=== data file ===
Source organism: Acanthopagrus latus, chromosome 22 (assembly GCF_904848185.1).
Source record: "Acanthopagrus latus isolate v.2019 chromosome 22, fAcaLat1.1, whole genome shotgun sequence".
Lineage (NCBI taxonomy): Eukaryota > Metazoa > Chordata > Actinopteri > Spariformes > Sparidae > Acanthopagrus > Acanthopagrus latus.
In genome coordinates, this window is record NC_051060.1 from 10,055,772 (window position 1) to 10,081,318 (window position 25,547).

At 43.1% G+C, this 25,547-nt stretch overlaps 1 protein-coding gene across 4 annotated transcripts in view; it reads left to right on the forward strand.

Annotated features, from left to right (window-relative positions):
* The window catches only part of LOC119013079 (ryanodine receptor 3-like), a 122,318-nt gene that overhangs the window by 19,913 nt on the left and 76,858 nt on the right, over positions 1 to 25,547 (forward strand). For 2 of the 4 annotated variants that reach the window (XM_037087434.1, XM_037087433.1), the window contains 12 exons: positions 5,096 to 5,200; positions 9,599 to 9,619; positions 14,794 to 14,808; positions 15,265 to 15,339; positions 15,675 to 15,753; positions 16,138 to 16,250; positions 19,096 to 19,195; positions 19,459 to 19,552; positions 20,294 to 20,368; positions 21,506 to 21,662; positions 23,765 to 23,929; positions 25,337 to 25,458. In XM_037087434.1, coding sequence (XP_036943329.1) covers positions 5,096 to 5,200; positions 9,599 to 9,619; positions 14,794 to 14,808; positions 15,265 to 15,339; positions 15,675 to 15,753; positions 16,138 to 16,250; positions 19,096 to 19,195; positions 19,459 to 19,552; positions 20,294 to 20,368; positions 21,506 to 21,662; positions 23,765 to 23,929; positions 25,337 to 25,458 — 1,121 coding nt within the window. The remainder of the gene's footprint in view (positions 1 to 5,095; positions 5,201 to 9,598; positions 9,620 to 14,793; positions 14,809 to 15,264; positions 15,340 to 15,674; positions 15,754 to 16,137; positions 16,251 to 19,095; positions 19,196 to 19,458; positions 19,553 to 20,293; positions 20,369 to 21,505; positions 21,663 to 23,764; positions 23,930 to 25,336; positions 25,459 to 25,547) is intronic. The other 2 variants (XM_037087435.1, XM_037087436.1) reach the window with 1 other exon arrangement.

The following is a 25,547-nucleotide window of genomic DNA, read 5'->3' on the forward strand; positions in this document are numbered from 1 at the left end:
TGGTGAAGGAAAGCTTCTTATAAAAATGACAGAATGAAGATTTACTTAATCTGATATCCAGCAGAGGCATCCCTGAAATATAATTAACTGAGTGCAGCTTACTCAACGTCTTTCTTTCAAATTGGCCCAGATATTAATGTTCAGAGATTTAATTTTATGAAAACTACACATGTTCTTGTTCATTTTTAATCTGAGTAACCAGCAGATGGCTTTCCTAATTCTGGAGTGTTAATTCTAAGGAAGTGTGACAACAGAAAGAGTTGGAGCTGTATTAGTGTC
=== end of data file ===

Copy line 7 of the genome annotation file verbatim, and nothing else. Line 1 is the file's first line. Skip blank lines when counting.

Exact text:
* The window catches only part of LOC119013079 (ryanodine receptor 3-like), a 122,318-nt gene that overhangs the window by 19,913 nt on the left and 76,858 nt on the right, over positions 1 to 25,547 (forward strand). For 2 of the 4 annotated variants that reach the window (XM_037087434.1, XM_037087433.1), the window contains 12 exons: positions 5,096 to 5,200; positions 9,599 to 9,619; positions 14,794 to 14,808; positions 15,265 to 15,339; positions 15,675 to 15,753; positions 16,138 to 16,250; positions 19,096 to 19,195; positions 19,459 to 19,552; positions 20,294 to 20,368; positions 21,506 to 21,662; positions 23,765 to 23,929; positions 25,337 to 25,458. In XM_037087434.1, coding sequence (XP_036943329.1) covers positions 5,096 to 5,200; positions 9,599 to 9,619; positions 14,794 to 14,808; positions 15,265 to 15,339; positions 15,675 to 15,753; positions 16,138 to 16,250; positions 19,096 to 19,195; positions 19,459 to 19,552; positions 20,294 to 20,368; positions 21,506 to 21,662; positions 23,765 to 23,929; positions 25,337 to 25,458 — 1,121 coding nt within the window. The remainder of the gene's footprint in view (positions 1 to 5,095; positions 5,201 to 9,598; positions 9,620 to 14,793; positions 14,809 to 15,264; positions 15,340 to 15,674; positions 15,754 to 16,137; positions 16,251 to 19,095; positions 19,196 to 19,458; positions 19,553 to 20,293; positions 20,369 to 21,505; positions 21,663 to 23,764; positions 23,930 to 25,336; positions 25,459 to 25,547) is intronic. The other 2 variants (XM_037087435.1, XM_037087436.1) reach the window with 1 other exon arrangement.